Tim Rolfe

Details and listen to Album :





Anton Hunter - Article X1
(Efpi Records) - Released: 9th February 2018

Sam Andreae, Simon Prince, Mette Rasmussen, Cath Roberts (saxophones); Graham South, Nick Walters (trumpets); Seth Bennett, Richard Foote (trombones); Anton Hunter (guitar); Eero Tikkanen (double bass); Johnny Hunter (drums)

Anton Hunter Article XI


This album is two ends of a spectrum.  After just a couple of weeks percolating my ears, I have become caught up in its dropped curve – Article X1 is another superb ‘on-a-roll’ project from those busy Luminous people.  A very smart live sound from Alex Bonney and Dill Katz, straight from The Vortex in London, along with two tracks caught at the Manchester Jazz Festival.  Initially I couldn’t help feel slightly disappointed that Anton Hunter’s own asymmetrical guitar isn’t more centre stage in these performances.  (Mr Hunter is not some flashy stadium guitar-slinger.  Given the right context, his telecaster can merge a whole intake of crackle ‘n pop into a probing ascetic.  It’s not just the sound that is unique to him, but the deceptively casual way he cuts into an ensemble.)  On this Article X1 debut the Guitar-Hunter takes on the role of composition catalyst; an under-the-scene scope-shaper hovering beneath the action like a current off a cliff. Article X1 deserves a lot of attention.  This is the Sloth Racket/Favourite Animals team (check out previous reviews), plus others, on yet another important encounter.  Okay, it leaves me waiting for Anton Hunter’s ‘guitar’ album but I’m a man of patience, right now I’m listening to something else.  It’s multiple stars, let’s get on with it!

Retaken captures a glorious opening from the eleven musicians. Brass chords played like laying out a carpet.  It’s an unveiling of a harmonised melody which feels rich with very little; a morning tune played at night with sparse reeds and held notes.  It falls into a Nick Walters’ trumpet solo.  I don’t know why, but it initially reminded me of raga structure.  What I really like about Retaken is the fix it gets on that melody.  After eleven minutes (the number must be coincidental) it ends, compositionally well taken.  There’s form, there’s beauty, Nick Walters has spoken with something to say about the ‘sound’ of trumpet.  There’s a glimpse of guitar at the back of it just tipping off the structure.  Anton’s brother Johnny’s drums breaking up the beat, fetching and carrying it so things don’t come out straight.  And it ends the right way up, a glorious opening begets a glorious ending, and I know whatever else this is music not taken lightly.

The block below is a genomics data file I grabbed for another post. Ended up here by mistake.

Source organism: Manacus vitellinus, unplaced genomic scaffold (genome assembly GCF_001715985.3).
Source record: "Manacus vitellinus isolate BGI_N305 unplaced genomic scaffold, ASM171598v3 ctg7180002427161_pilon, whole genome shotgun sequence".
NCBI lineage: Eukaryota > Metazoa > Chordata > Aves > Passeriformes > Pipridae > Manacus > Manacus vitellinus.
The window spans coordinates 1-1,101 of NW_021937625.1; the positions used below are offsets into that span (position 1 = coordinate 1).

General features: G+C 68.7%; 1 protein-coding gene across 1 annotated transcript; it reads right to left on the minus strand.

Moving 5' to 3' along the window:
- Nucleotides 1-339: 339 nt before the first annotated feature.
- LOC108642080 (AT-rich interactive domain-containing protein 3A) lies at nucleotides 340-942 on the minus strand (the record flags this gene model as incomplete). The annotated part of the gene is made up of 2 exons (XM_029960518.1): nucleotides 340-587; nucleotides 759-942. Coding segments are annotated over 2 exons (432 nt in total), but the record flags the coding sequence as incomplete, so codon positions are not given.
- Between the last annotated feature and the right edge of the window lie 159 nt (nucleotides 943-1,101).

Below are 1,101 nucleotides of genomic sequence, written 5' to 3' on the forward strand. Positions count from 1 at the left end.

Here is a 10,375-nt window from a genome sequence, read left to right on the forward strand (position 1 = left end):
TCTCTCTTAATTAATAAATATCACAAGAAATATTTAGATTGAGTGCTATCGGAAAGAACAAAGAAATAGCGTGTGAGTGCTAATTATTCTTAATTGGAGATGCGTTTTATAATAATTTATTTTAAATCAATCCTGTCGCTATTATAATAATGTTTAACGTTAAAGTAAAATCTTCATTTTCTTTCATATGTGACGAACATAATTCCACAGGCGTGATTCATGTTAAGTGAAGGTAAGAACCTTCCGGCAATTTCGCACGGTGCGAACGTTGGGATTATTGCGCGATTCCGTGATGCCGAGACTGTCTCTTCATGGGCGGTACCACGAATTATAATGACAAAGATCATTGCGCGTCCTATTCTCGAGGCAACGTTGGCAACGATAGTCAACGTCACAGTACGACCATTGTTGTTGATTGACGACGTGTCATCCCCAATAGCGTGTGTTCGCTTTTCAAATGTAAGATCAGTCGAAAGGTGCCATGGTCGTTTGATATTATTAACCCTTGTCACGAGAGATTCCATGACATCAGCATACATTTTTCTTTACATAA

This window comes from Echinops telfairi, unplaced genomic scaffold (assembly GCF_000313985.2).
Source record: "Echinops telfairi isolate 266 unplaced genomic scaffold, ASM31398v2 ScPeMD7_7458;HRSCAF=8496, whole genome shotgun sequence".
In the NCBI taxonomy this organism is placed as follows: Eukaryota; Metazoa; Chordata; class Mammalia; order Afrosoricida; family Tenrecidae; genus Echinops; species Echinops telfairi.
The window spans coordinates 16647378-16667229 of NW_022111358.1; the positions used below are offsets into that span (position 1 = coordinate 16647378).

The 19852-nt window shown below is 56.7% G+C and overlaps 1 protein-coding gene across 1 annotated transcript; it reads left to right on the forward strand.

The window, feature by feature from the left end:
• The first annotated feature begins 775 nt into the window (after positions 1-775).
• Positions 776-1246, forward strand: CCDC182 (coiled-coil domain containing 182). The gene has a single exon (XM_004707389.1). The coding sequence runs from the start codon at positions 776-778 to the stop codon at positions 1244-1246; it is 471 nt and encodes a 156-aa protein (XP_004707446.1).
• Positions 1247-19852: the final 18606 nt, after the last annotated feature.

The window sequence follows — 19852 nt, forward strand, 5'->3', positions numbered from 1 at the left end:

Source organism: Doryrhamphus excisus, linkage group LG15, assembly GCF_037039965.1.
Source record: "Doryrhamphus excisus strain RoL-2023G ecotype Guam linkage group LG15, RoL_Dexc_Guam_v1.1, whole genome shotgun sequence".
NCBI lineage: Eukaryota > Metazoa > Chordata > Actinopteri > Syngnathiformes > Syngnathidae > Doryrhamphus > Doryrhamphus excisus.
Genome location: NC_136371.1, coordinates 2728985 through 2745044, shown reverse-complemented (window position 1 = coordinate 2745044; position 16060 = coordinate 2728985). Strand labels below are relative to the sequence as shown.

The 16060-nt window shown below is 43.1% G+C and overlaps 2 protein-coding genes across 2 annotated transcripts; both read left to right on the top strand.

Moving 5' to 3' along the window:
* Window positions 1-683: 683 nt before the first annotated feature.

Innards Of Atoms is the one track where the guitar kindles the flame, or to paraphrase the title, becomes the ‘innard’ within the atom.  The piece begins piping a repeat between brass and reeds.  After about three minutes, the ears ‘getit’, the Hunter brothers then enter just like I’ve heard them do on other sessions; they have an uncanny instinctive way of rolling in a dual direction.  It’s their almost blues-but-isn’t way of stringing the sound out.  See, it’s not so much soloing as listening to an explanation from the guitar, while all the time there’s percussion offering up some kind of agreement.  Yeah sure, try this, right....! tell me more, ok, ok, let me assist you a little, ah, I’m with u. And then perhaps, finally - let’s nail it.  Innards Of Atoms ends with all eleven players intact and playing a concentrated credo which takes on the form of an aural scientific study.  It’s artful, evolutionary and one of those performances you’re damn glad that the likes of Alex Bonney and Dill Katz were on hand to capture the Atoms.

There’s inventive title-ling of this material; how about I Dreamed I Spat Out A Bee? A description of an alto sax turning inside on itself. (Sure, Mette Rasmussen’s alto mouthpiece accuracy can b major when she’s not b-ing minor.) Or there’s C# Makes The World A Better Place, a nice sentiment.  This sharp ‘sea’ is an ocean free of plastic, as well as a drone tonic which opens up into a melody so transforming it truly does give off a feeling of positivity.  And the ‘litter’ of clicks and smearings, rattles and beats on a prepared snare only go to emphasise the inherent poignancy of the piece.  Then there’s the simple two word title, Peaceful Assembly, alluding to Article 11 of the European Convention on Human Rights. Both in content and context it has a close connection to Charlie Haden’s Liberation Music Orchestra – the stellar trumpet solo could almost come from the horn of the great Michael Mantler when he’s having a good day.